The two pictures above are once again from Sunday, we have an over abundance of pictures at the moment so bear with..its taking a while to get everything on show. These pictures above show one of the P&O Spirits, probably the Spirit of France , battling its way over to Calais on sunday afternoon. I was trying to get pictures of this ship when out of the blue, the misty blue, came a warship right into the picture. Not sure whose navy ?? as nothing showed on the Channel Traffic System ( see top of Dover.uk.com our sister channel ). You can see how rough the sea was at the time and it continues to be turbulent. Pictures are a bit grainy sadly as taken at very long range and in poor conditions but worth showing.
Below we have both tugs from yesterday Monday. The ferries were needing help and the tugs were delivering in the very strong winds. You can see them here nestling together between jobs as the strong winds whip across the harbour right to left, west to east.
Yes Barry it was a rough arrival for Elvira. Thought at one time we might be losing one or two of those containers as it really was bad...but all was okay in the end.Tuesday, 4 November 2014 - 06:31
Barry W-S, Dover
Great Photo PaulB of the container ship battling against the storm, seeing these pictures of maritime vessels ploughing through the waves makes me glad that I am on terra firma.
Monday, 3 November 2014 - 12:42
Woe! its a rough day and no mistake. It is just after 6am as I write and its no weather for picnicking. It was getting this way yesterday sunday as you can see in the following pictures. First one shows cargo reefer Elvira approaching the harbour in very rough seas indeed. Most definitely gale force winds on show here...not an entrance for the fainthearted..its a tough game for sure..
This picture above was taken about mid-day sunday.
The following pictures were taken earlier in the day yesterday sunday..it was still early morning with the sun bursting into play and 'twas fairly rough even then, rough enough for the ferries to need assistance from the tugs, but of course it got worse later and is still bad. Here we see Dauntless leaping into action...
Monday, 3 November 2014 - 06:28
Our old friend Tugboat Doughty is back in the thick of the action again. She was away for a refit we understand but here she is again back in the fray. The top picture shown here was actually taken just before her refit...it dates from roughly about two weeks ago as she battled across the harbour in the strong winds then...the other two pictures below are from yesterday as she dealth with the arrival of a regular visitor and another one of the 'Star' ships...this time the Caribbean Star.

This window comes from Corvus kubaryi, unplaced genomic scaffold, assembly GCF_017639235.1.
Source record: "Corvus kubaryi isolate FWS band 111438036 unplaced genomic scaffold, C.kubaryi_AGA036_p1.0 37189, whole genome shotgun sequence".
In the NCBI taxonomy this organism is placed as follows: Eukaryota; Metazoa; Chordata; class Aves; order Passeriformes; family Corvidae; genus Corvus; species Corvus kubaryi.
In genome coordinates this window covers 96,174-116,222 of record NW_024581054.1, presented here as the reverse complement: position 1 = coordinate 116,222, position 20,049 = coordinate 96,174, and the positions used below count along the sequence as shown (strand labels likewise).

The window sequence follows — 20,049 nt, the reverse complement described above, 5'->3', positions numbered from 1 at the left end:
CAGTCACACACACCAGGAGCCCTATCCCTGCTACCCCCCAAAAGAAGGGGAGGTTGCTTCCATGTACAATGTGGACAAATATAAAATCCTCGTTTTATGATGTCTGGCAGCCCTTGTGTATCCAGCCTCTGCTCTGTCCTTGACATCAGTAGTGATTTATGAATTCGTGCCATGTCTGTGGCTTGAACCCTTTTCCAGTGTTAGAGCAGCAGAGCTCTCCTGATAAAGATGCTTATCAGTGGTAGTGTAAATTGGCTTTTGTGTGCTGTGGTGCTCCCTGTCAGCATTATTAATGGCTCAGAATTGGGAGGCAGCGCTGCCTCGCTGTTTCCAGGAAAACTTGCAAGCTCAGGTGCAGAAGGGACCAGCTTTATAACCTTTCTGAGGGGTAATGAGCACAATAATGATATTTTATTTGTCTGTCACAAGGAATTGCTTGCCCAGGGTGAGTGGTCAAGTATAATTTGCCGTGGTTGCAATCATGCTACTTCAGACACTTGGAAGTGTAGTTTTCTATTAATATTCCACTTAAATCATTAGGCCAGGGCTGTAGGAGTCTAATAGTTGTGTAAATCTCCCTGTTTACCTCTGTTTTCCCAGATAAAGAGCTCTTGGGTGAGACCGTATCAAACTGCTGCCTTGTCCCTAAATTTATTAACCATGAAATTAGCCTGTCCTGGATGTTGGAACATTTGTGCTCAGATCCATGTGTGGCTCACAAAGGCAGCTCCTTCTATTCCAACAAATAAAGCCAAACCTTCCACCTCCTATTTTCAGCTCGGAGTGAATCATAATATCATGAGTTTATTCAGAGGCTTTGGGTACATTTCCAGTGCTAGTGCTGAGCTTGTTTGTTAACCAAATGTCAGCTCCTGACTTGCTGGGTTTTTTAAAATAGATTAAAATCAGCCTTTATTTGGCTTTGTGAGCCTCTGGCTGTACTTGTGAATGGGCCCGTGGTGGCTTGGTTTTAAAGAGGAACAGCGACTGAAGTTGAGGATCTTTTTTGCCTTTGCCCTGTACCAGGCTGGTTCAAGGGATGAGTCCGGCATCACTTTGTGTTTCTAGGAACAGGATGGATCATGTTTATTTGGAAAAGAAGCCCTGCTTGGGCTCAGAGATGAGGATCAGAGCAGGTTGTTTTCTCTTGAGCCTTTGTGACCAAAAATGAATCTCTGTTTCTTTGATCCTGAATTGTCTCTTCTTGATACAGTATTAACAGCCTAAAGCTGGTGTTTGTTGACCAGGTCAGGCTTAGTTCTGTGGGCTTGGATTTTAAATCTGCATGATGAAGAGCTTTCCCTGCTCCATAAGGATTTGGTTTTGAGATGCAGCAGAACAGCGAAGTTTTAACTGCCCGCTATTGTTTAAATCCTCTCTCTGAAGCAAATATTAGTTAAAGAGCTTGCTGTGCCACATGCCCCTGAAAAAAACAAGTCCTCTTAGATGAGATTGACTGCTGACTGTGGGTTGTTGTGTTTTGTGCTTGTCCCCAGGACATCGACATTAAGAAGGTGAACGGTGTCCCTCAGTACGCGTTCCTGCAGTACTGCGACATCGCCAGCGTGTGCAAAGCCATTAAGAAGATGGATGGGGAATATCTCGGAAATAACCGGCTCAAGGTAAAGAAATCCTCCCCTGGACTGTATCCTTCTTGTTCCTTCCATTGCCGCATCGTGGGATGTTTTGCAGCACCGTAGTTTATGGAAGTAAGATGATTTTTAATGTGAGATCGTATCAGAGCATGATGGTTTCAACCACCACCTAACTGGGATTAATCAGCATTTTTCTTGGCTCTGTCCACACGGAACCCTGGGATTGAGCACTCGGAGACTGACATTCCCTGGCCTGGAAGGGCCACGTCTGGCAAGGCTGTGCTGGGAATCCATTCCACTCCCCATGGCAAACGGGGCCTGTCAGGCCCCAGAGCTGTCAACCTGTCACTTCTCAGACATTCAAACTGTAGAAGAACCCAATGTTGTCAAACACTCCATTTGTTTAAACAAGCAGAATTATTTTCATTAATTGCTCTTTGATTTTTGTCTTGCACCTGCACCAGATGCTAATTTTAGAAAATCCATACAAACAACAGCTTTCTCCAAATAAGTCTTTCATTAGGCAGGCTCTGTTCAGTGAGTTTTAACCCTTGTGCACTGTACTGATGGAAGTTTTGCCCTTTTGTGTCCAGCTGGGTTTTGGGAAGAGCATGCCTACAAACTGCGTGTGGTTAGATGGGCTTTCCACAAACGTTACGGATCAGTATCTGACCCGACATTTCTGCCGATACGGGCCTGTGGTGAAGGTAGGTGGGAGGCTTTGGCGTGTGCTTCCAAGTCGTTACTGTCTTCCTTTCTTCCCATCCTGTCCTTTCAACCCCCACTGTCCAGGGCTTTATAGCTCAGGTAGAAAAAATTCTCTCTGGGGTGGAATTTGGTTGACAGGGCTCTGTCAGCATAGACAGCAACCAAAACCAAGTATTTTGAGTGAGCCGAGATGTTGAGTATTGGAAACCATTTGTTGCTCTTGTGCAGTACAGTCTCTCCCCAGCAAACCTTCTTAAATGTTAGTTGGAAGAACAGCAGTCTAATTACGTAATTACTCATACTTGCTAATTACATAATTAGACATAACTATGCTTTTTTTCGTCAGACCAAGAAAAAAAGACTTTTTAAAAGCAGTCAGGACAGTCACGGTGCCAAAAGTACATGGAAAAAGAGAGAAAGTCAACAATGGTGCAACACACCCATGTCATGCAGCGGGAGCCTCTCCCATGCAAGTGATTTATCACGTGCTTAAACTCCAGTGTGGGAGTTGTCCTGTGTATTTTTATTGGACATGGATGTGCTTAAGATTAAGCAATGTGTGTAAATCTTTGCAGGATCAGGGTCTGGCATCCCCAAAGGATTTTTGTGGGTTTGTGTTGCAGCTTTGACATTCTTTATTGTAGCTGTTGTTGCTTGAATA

Strong blustery winds again today whipping across the harbour with at least one tugboat assisting the ferries. The Caribbean Star pictured above only arrived here in Dover yesterday but has already long since departed. Brilliant fast work once again by the team at Dover.Sunday, 2 November 2014 - 07:26
While we are talking about vegetation in general its worth mentioning too that all the seafront flowers have now been stripped away down along by the Gateway and around the Memorials. The lovely flowered Norwegian Flag for example is no more, but no doubt will return again in all its glory in the spring next year. This gives me an excuse to use this picture..a purposely soft focus picture of the colours surrounding the new Royal Norwegian Navy plaque. When we did pictures of the unveiling back in early September (post 1052) I don't think we managed to get one up on here of the actual plaque itself...so here we are now. We also have a sharp version in reserve should anyone prefer.
All fairly quiet at the moment generally.
Saturday, 1 November 2014 - 07:44
Mike J., Dover
I hope that the 'stays' [good nautical term!] don't cause the top of the tree to snap off in a strong gale !
Perhaps that's the reason why trees have never become established along the seafront.
If you take a walk along the clifftops, particularly close to the edge of the cliffs, you'll see that the bushes have been 'shaped' by the mostly southerly & southwesterly winds.
Friday, 31 October 2014 - 10:06
Many of the trees along our lovely seafront had long since adopted the position above, instead of leaping skywards as you would expect, they were kinda leaping towards Margate..so that would never do ! The horrendous storms of last winter rendered them more than a tad weatherbeaten. Yours truly quite liked them like that, as it showed something of a storm force character, but ones family members have often cried over their Pinot Grigios in the Dover Marina Hotel when gazing at the 'poor bent tees'. The good news now is the trees are restored to the erect position and are leaping skywards once again ...and now fully reinforced with 'stays'.. (not sure of the correct gardeners term there but the trees are now supported fully). A team came during the week complete with a JCB thingy and now all trees are restored to the perpendicular. No pictures yet of the re-aligned trees but watch this space in due course...